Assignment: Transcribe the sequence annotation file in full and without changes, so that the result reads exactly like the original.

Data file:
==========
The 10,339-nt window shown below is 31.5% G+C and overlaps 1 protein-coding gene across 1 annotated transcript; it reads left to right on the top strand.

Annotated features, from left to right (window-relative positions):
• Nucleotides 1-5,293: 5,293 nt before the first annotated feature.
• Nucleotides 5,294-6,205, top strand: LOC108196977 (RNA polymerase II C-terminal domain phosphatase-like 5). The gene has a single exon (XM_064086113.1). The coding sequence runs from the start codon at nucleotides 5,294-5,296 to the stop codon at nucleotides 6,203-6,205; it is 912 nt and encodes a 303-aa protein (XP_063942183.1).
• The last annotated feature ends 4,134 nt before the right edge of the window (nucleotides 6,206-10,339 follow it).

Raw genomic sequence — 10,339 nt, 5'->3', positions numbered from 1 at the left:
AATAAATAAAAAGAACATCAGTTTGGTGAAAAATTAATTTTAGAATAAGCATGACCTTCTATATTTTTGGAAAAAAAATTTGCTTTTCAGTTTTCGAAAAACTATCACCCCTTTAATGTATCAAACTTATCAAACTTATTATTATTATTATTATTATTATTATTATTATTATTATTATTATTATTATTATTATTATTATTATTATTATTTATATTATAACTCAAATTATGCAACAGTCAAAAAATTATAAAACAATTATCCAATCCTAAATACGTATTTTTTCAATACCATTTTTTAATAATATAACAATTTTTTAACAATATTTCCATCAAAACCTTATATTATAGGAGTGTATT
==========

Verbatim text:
The 10,339-nt window shown below is 31.5% G+C and overlaps 1 protein-coding gene across 1 annotated transcript; it reads left to right on the top strand.

Annotated features, from left to right (window-relative positions):
• Nucleotides 1-5,293: 5,293 nt before the first annotated feature.
• Nucleotides 5,294-6,205, top strand: LOC108196977 (RNA polymerase II C-terminal domain phosphatase-like 5). The gene has a single exon (XM_064086113.1). The coding sequence runs from the start codon at nucleotides 5,294-5,296 to the stop codon at nucleotides 6,203-6,205; it is 912 nt and encodes a 303-aa protein (XP_063942183.1).
• The last annotated feature ends 4,134 nt before the right edge of the window (nucleotides 6,206-10,339 follow it).

Raw genomic sequence — 10,339 nt, 5'->3', positions numbered from 1 at the left:
AATAAATAAAAAGAACATCAGTTTGGTGAAAAATTAATTTTAGAATAAGCATGACCTTCTATATTTTTGGAAAAAAAATTTGCTTTTCAGTTTTCGAAAAACTATCACCCCTTTAATGTATCAAACTTATCAAACTTATTATTATTATTATTATTATTATTATTATTATTATTATTATTATTATTATTATTATTATTATTATTATTATTTATATTATAACTCAAATTATGCAACAGTCAAAAAATTATAAAACAATTATCCAATCCTAAATACGTATTTTTTCAATACCATTTTTTAATAATATAACAATTTTTTAACAATATTTCCATCAAAACCTTATATTATAGGAGTGTATT